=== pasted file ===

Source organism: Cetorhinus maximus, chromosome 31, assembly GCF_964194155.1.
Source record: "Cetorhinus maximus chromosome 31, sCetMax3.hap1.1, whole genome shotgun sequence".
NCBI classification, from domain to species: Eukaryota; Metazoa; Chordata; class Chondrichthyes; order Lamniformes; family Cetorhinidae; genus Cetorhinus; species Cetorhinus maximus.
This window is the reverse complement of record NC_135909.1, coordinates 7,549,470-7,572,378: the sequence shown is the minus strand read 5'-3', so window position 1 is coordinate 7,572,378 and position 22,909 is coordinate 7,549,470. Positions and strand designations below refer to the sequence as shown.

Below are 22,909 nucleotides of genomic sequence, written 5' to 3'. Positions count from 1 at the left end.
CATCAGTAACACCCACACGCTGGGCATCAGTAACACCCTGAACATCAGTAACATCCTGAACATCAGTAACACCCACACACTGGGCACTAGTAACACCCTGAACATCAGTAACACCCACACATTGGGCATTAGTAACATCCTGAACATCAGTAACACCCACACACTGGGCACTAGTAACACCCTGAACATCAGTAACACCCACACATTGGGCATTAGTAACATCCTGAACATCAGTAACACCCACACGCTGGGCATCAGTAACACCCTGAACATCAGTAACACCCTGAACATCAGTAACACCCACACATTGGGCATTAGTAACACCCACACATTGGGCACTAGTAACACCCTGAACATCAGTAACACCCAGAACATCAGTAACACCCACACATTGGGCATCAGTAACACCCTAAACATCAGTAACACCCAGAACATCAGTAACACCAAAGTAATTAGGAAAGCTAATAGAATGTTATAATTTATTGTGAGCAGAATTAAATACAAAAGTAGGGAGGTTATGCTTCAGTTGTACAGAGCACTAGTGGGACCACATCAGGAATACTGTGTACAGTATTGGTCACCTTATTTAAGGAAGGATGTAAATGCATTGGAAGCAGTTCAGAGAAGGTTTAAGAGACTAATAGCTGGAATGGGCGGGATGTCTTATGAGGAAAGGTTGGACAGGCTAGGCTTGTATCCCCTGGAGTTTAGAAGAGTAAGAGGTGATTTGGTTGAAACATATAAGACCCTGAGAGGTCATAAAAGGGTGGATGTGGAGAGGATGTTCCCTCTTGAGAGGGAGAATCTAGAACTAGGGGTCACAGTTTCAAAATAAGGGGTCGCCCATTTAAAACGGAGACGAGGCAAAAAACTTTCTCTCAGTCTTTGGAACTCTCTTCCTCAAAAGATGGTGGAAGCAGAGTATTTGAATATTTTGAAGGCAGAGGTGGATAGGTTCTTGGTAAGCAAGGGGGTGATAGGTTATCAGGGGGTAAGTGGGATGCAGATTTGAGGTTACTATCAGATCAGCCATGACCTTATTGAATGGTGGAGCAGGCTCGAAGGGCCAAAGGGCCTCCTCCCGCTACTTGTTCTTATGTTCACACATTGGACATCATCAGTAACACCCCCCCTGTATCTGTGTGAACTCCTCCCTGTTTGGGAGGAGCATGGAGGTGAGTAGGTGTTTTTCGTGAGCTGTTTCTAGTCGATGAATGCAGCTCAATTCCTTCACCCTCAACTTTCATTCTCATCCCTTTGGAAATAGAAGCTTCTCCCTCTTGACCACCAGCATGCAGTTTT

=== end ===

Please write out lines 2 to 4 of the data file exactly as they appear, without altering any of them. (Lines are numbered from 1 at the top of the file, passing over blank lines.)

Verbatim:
Source record: "Cetorhinus maximus chromosome 31, sCetMax3.hap1.1, whole genome shotgun sequence".
NCBI classification, from domain to species: Eukaryota; Metazoa; Chordata; class Chondrichthyes; order Lamniformes; family Cetorhinidae; genus Cetorhinus; species Cetorhinus maximus.
This window is the reverse complement of record NC_135909.1, coordinates 7,549,470-7,572,378: the sequence shown is the minus strand read 5'-3', so window position 1 is coordinate 7,572,378 and position 22,909 is coordinate 7,549,470. Positions and strand designations below refer to the sequence as shown.